Hollywood on the Potomac

'The Vanity Fair Diaries'

December 17, 2017

Tina Brown is a modern Becky Sharp – bouncy, ambitious, calculating and ruthless: That’s Roger Louis, The Times of London. I don’t know how you get The New Yorker and The New York Times  to rave, but you did,” said Tammy Haddad when introducing Tina at The Jefferson Hotel in honor of her new book The Vanity Fair Diaries. “The Diary is the perfect stocking filler for any social x-ray and for anyone who yearns to wallow in nostalgia. But even students of our time will find the presence of Brown’s observations a source of amusement. The decade’s greatest symbol she observes, turns out to be not a person but a building, Trump Tower. Okay, we have to start there.”

Book synopsis: “Tina Brown kept delicious daily diaries throughout her eight spectacular years as editor-in-chief of Vanity Fair. Today they provide an incendiary portrait of the flash and dash and power brokering of the Excessive Eighties in New York and Hollywood. The Vanity Fair Diaries: 1983 – 1992 is the story of an Englishwoman barely out of her twenties who arrives in New York City with a dream. Summoned from London in hopes that she can save Condé Nast’s troubled new flagship Vanity Fair, Brown is immediately plunged into the maelstrom of the competitive New York media world and the backstabbing rivalries at the court of the planet’s slickest, most glamour-focused magazine company. She survives the politics, the intrigue, and the attempts to derail her by a simple stratagem: succeeding. In the face of rampant skepticism, she triumphantly reinvents a failing magazine. Here are the inside stories of Vanity Fair scoops and covers that sold millions―the Reagan kiss, the meltdown of Princess Diana’s marriage to Prince Charles, the sensational Annie Leibovitz cover of a gloriously pregnant, naked Demi Moore. In the diary’s cinematic pages, the drama, the comedy, and the struggle of running an “it” magazine come to life. Brown’s Vanity Fair Diaries is also a woman’s journey, of making a home in a new country and of the deep bonds with her husband, their prematurely born son, and their daughter. Astute, open-hearted, often riotously funny, Tina Brown’s The Vanity Fair Diaries is a compulsively fascinating and intimate chronicle of a woman’s life in a glittering era.”  Publisher


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Captured Economy

December 6, 2017

“I think the tax bill is illustrative of how Washington has for decades focused on tax policy as the end all and be all of growth policy,” Brink Lindsey, co-author of The Captured Economy: How the Powerful Enrich Themselves, Slow Down Growth, and Increase Inequality told  Hollywood on the Potomac at a book party in his honor at the Kalorama home of Juleanna Glover and Christopher Reiter.  “So if republicans think we need to stimulate growth, their imagination is pretty much limited in thinking the tax cuts can get the economy moving again. In general, the evidence that those work is pretty paltry, so I’m afraid this bill we’re seeing now is mistimed and miscast. Instead, what Washington should be paying attention to is the vast and arcane regulatory code where all kinds of growth killing mischief is located.”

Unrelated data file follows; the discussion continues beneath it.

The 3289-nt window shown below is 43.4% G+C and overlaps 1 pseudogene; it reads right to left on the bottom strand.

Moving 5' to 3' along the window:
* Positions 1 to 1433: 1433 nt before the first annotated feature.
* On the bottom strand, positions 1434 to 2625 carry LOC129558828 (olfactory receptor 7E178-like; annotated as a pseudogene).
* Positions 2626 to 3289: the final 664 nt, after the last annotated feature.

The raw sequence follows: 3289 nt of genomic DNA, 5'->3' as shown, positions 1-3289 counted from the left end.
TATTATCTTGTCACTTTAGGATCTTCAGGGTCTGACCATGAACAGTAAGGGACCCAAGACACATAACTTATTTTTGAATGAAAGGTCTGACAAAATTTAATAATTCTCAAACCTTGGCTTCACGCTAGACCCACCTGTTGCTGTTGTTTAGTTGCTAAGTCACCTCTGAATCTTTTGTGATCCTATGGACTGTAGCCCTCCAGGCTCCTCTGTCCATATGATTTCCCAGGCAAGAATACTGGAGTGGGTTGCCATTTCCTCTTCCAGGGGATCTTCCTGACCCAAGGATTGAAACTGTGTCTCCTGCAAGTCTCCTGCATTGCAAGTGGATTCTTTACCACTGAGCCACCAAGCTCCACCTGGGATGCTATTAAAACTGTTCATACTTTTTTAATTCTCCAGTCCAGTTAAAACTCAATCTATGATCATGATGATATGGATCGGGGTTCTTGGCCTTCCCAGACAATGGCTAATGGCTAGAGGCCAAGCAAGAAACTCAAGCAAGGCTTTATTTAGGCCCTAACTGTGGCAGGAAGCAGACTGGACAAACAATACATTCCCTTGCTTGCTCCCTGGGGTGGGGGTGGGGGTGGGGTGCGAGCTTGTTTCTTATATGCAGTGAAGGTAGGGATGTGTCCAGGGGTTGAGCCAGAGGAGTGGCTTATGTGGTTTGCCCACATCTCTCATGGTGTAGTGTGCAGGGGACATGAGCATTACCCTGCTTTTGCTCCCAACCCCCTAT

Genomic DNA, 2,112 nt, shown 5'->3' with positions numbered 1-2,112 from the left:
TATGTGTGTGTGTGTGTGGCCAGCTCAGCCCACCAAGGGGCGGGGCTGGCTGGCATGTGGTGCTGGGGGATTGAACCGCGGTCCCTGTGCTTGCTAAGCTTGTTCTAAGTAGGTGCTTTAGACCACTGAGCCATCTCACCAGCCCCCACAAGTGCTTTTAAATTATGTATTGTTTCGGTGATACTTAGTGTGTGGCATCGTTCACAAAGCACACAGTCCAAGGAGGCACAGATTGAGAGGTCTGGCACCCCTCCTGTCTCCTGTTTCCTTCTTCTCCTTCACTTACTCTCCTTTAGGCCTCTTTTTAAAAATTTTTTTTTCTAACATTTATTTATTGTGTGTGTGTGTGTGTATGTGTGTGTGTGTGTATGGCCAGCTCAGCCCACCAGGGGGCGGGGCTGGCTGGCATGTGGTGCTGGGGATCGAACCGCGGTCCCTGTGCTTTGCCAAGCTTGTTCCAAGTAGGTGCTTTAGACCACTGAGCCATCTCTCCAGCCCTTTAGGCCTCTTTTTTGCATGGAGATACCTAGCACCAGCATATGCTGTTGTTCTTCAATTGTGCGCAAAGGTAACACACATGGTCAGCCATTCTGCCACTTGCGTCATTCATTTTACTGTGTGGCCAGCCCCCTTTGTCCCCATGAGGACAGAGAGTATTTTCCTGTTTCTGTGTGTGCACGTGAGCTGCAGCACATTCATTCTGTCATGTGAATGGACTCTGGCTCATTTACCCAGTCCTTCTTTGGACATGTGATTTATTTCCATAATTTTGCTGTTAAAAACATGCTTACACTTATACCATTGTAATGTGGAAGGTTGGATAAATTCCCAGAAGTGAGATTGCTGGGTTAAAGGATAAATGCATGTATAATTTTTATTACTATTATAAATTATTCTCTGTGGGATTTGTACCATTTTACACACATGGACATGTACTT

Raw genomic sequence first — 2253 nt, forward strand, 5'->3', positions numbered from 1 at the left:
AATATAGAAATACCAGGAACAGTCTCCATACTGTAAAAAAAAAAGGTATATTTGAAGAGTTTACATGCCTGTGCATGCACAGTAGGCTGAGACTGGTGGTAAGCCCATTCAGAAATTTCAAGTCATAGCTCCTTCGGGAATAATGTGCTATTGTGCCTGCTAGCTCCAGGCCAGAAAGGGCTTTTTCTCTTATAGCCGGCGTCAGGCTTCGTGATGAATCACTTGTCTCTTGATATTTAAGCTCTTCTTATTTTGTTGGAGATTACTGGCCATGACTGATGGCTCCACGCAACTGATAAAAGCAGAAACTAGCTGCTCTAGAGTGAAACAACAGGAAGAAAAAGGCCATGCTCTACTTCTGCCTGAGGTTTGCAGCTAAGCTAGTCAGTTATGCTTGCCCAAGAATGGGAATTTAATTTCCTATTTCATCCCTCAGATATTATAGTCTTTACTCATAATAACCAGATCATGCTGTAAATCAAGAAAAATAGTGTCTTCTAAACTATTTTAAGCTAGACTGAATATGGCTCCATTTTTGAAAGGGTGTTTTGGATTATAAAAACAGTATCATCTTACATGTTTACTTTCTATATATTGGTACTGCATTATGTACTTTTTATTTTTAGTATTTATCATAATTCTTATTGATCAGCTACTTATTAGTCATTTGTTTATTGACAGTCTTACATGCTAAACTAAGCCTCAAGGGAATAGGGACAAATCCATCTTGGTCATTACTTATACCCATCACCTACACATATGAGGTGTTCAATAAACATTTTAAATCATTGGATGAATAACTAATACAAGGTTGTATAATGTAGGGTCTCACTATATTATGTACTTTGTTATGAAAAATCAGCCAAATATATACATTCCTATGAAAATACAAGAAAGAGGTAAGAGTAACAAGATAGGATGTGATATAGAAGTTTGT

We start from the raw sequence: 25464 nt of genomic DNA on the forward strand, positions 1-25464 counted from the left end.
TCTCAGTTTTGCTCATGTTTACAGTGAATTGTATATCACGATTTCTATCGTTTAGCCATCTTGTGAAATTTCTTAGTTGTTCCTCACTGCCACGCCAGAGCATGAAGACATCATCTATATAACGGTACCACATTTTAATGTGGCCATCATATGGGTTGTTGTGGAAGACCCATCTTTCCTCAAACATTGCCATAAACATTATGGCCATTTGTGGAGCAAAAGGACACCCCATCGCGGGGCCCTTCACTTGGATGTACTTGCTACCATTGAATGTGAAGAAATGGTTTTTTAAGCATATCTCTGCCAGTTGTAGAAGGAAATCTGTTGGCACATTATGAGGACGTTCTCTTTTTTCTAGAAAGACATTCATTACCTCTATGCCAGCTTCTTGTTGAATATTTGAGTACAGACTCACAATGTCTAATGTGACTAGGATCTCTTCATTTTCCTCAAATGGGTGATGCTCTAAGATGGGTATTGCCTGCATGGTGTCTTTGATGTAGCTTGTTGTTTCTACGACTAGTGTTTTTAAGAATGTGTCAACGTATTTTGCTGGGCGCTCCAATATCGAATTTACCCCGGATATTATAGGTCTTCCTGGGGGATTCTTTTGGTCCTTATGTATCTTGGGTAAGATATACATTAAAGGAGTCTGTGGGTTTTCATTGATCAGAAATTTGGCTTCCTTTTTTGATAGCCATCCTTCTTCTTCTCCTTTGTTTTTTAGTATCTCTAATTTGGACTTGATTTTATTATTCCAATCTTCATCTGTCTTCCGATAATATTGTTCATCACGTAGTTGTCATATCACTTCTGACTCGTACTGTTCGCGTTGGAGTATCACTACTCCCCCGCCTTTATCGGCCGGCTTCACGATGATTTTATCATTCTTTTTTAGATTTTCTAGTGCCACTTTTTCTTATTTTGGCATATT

“In particular, what my co-author Steve Teles and I focus on in our book are areas of regulatory policy where special interests have captured or dominated the policy making process, twisting the rules for their own benefit and doing so in a way that slows down growth at the exact same time that it funnels income and wealth.  So right now, the US economy is suffering this double whammy of slow growth and high inequality and we’ve identified a bunch of policies that are actively contributing to both; which means the good news is we’ve identified ideas that could kill two birds with one stone. The tax bill does very well in my opinion for the people at the top. We’ll see how his base reacts to policy. Some of them seem to not be interested in policy one way or another: They’re interested in the show where a culture warrior is standing up against the people they don’t like and who they feel despise them,” he added referring to the President.


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'The Newspaperman: The Life and Times of Ben Bradlee'

December 4, 2017

“I worked closely with Sally Quinn. She trusted me and that was the biggest thing for me, having Sally’s trust,” director, producer John Maggio told Hollywood on the Potomac about his HBO Documentary on her late husband. The Newspaperman: The Life and Times of Ben Bradlee premiered at The Newseum in Washington, DC and airs on December 4th, 8 PM on HBO. “Everybody across the board from Kissinger to Woodward and Bernstein to Brokaw really wanted to partake in the film. They wanted to tell not just the little Ben chestnuts, but the real Ben story.” It has been nominated by The Producers Guild of America for its top documentary award and couldn’t be a more timely backdrop to today’s distrust and slamming of the press. “Ben was, at the end of the day, a newspaper man,” said HBO CEO Richard Plepler, “and I can’t think of a better maxim that he would embrace than the maxim of today’s Washington Post, which is ‘Democracy Dies in Darkness.’  Nobody understood that more viscerally than he did.”

“Ben hated lying,” Sally told us. “It drove him crazy. I think that the most important thing about this film is how important the truth is. And I think that the takeaway from this film is that it is the lie that is the enemy of the people, and not the journalists who expose it.  Although he used to say we print lies every day because people lie to us, he also said that the truth will emerge.”


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